At Castorama, DIY, gardening and hunger strike

Five days that he camped in his vehicle: to make his condition of “poor worker” visible and to denounce low wages nibbled away by inflation, an employee of Castorama has stopped eating and sleeps in front of his store, in the suburbs of Strasbourg.

In his trunk, packs of water, grenadine syrup and a duvet. “I know I can hold on, I’m in good health, I can go far, but I’m not going to put myself in danger either,” said Xavier Gaspard, 34, salesman in the paint department and CGT delegate at Castorama on Friday. Lampertheim (Bas-Rhin).

Since March 13, the athletic young man in a black hooded sweater and white sneakers has been taking action to highlight the “growing precariousness” he and his colleagues are facing.

“I want to be able to live on my salary,” he explains, leaning on his car, denouncing the “consumer credits” that some of his colleagues have taken out to “fill their fridges or fill up with fuel”.

With 13 years of seniority, and a salary of 1,400 euros net per month, this single father of two children has returned to live with his parents since his separation. “Finding an apartment with my salary is very complicated. The rent is at least 700 euros, I am asked to earn three times that amount, it’s just impossible”.

– Locks –

Xavier Gaspard, salesman at Castorama, displays signs to demand his hunger strike in front of his store, March 17, 2023 in Lampertheim, in the Bas-Rhin (AFP – Frederick FLORIN)

Inflation, he observes it every day, in his professional activity as in his private life. “We have customers who have projects spread over time. When they see the price increase, we take remarks in the face, there are some who abandon their projects”.

He himself said to himself “stunned” to see meat trays “protected by locks” in supermarkets: “it shows that people can’t do it anymore”.

According to INSEE, food products increased by 14.8% in one year. But this average hides an even higher inflation for certain products: +24% for butter, 20% for pasta, 19% for rice or yogurts, 16% for coffee.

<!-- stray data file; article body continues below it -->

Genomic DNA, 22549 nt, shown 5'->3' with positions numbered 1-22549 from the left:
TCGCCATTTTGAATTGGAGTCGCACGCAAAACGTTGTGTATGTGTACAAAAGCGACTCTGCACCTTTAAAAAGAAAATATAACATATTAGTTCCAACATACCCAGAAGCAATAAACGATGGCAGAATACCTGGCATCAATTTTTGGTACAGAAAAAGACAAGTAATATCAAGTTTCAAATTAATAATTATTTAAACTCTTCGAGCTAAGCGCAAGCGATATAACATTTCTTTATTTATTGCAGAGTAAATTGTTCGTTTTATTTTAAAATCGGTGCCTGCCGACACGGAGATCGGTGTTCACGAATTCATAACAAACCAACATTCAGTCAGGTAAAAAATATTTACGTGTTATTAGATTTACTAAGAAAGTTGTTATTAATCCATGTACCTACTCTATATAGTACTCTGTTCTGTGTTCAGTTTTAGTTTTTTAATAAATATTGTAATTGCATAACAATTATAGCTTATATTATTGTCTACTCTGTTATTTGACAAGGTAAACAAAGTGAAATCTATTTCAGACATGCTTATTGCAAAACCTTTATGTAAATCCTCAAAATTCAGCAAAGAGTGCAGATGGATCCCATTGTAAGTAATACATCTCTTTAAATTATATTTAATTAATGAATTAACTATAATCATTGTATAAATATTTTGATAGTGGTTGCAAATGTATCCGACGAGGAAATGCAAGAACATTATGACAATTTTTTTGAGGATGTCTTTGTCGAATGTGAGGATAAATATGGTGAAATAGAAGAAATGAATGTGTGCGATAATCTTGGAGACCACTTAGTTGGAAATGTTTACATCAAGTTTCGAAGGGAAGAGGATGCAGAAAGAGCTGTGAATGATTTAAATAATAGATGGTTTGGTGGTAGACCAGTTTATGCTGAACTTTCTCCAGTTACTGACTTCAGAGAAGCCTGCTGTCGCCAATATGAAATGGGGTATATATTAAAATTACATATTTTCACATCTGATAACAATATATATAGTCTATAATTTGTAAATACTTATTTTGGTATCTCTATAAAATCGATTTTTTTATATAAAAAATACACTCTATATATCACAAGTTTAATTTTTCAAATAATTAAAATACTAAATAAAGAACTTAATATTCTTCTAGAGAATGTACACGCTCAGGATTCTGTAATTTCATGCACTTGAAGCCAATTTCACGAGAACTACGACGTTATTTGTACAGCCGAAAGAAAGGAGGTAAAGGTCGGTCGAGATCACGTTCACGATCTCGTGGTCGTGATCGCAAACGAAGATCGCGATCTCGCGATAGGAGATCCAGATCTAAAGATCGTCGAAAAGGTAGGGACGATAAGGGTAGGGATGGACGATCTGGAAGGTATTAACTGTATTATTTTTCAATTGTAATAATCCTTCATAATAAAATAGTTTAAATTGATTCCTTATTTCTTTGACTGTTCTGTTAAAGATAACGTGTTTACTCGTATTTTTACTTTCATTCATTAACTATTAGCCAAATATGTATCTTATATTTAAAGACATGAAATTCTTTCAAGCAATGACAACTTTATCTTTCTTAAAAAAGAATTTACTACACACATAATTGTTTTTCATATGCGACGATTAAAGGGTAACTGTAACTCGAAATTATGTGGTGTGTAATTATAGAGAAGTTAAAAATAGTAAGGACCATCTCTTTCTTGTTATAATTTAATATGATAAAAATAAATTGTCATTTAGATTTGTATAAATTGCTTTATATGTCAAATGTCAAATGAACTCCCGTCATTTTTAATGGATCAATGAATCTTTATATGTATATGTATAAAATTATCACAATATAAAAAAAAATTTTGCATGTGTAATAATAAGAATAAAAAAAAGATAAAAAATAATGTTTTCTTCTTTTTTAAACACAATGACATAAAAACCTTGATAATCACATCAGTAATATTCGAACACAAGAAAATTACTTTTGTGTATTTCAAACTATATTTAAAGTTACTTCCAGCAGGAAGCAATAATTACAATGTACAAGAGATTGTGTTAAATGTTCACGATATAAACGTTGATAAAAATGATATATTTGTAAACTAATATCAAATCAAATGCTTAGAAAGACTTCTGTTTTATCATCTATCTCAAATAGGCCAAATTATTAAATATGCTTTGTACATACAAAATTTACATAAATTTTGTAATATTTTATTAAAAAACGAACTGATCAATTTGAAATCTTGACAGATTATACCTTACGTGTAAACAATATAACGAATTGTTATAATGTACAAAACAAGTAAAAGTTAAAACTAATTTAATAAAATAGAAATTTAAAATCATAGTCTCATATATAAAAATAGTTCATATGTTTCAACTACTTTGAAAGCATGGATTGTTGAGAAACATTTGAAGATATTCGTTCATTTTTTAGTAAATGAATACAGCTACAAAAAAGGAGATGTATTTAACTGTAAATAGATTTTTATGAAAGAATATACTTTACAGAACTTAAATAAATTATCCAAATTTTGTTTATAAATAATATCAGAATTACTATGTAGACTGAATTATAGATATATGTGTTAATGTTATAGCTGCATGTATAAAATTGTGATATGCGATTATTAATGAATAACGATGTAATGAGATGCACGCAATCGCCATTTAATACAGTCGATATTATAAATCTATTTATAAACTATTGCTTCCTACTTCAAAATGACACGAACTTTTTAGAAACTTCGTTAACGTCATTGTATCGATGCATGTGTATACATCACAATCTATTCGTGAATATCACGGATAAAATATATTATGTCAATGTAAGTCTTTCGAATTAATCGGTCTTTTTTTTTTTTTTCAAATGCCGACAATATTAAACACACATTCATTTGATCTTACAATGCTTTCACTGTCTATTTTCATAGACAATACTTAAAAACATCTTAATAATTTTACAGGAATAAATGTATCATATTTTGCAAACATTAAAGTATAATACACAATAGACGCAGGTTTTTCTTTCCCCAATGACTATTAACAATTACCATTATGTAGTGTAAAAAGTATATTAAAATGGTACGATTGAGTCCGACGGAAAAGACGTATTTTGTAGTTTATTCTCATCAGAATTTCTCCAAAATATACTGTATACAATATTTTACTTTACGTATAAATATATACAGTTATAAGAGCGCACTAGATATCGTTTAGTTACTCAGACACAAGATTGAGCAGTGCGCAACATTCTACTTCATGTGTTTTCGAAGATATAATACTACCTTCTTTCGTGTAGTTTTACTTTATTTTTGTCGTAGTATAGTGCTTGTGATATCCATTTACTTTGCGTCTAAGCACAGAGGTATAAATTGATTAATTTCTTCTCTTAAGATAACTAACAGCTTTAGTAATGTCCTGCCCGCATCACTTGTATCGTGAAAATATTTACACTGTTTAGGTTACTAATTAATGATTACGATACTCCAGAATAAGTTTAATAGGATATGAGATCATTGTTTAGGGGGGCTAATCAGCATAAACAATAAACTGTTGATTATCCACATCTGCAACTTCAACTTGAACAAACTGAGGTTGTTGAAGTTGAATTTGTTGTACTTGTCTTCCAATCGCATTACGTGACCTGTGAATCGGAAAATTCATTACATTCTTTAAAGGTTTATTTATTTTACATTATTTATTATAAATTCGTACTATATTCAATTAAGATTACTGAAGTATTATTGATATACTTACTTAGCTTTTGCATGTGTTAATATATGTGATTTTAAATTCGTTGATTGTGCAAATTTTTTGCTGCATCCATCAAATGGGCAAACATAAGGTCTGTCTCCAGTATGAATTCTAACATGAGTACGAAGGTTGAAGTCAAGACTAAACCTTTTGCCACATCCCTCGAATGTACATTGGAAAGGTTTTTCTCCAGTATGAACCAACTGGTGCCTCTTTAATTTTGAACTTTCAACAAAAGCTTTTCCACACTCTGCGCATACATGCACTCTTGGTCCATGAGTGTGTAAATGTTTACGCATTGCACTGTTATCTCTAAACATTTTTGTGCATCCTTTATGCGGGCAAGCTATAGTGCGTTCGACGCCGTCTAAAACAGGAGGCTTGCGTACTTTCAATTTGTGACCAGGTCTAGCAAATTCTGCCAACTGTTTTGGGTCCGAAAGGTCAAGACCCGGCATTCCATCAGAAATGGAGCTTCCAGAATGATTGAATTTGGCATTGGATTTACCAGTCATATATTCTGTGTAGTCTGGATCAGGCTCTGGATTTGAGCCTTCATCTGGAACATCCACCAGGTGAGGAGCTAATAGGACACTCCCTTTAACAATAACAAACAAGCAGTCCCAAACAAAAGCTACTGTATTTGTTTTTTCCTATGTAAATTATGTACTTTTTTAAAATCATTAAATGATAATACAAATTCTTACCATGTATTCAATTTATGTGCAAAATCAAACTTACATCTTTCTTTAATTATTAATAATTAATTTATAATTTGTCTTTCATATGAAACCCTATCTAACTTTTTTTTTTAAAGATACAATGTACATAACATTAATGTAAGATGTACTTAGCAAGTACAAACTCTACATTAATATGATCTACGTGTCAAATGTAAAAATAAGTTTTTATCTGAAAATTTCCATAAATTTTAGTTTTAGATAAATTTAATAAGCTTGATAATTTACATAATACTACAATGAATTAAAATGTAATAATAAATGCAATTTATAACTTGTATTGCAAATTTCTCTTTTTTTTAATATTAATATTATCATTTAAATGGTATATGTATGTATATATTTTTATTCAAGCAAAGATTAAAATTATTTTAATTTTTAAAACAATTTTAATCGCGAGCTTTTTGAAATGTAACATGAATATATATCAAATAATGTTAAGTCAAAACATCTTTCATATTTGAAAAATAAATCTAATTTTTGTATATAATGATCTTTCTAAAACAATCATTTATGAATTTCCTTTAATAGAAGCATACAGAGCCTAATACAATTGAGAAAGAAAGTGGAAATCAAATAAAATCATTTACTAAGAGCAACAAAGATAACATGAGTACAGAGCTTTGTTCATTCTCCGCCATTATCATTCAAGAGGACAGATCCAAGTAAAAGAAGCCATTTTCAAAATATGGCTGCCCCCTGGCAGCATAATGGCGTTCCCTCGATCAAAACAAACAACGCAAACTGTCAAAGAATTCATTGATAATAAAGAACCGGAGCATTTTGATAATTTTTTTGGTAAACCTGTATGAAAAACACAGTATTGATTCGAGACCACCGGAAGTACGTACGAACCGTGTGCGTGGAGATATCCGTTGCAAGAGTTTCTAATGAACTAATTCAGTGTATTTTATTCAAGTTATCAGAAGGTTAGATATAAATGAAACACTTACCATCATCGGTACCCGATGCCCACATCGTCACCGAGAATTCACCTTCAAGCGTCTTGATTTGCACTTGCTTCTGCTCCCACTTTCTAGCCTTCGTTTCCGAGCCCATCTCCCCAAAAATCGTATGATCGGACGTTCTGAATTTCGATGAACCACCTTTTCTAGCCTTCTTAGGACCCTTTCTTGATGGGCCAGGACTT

In the store’s car park, his signs catch the eye and often earn him the sympathy of customers.

“I completely understand. There are more and more people who are in this situation and I find it unfortunate,” says Marie-Rose, 51, an employee at a manufacturer of electrical components. “But it’s true that everything has increased. I only buy what I need, there is no longer any purchase for pleasure.”

On his fifth day of hunger strike, Friday, about fifteen of his colleagues walked off the job and left their posts to come and express their solidarity with him.

– Dipping into savings –

“Going on a hunger strike is going very far, but it’s the only way to be heard. It bothers me that we have to come to this for management to hear us,” laments Stéphane, 55. , Castorama employee for 31 years and paid 1,450 euros monthly. “Since November, I have taken a little from my savings each month to fill the hole in my bank account.”

At the end of February, eight of his colleagues had slept in the store to ask for wage increases, “but it did not move”, he regrets. “The seat gives no sign of life”.

Asked, the management of Castorama claims to have carried out a “revaluation of the salary grid by 7.3% between March 2022 and March 2023” and a “minimum general increase of €70”.

“We asked how many store employees were actually concerned, they did not want to tell us”, disputes Xavier Gaspard, who affirms on the contrary that the mandatory annual negotiations brought him an increase of only 37 euros net.

“Our group is the European leader in DIY. This year, it’s 540 million euros in dividends paid to shareholders,” he says. “The gap with the treatment of employees is huge. That has to change.”

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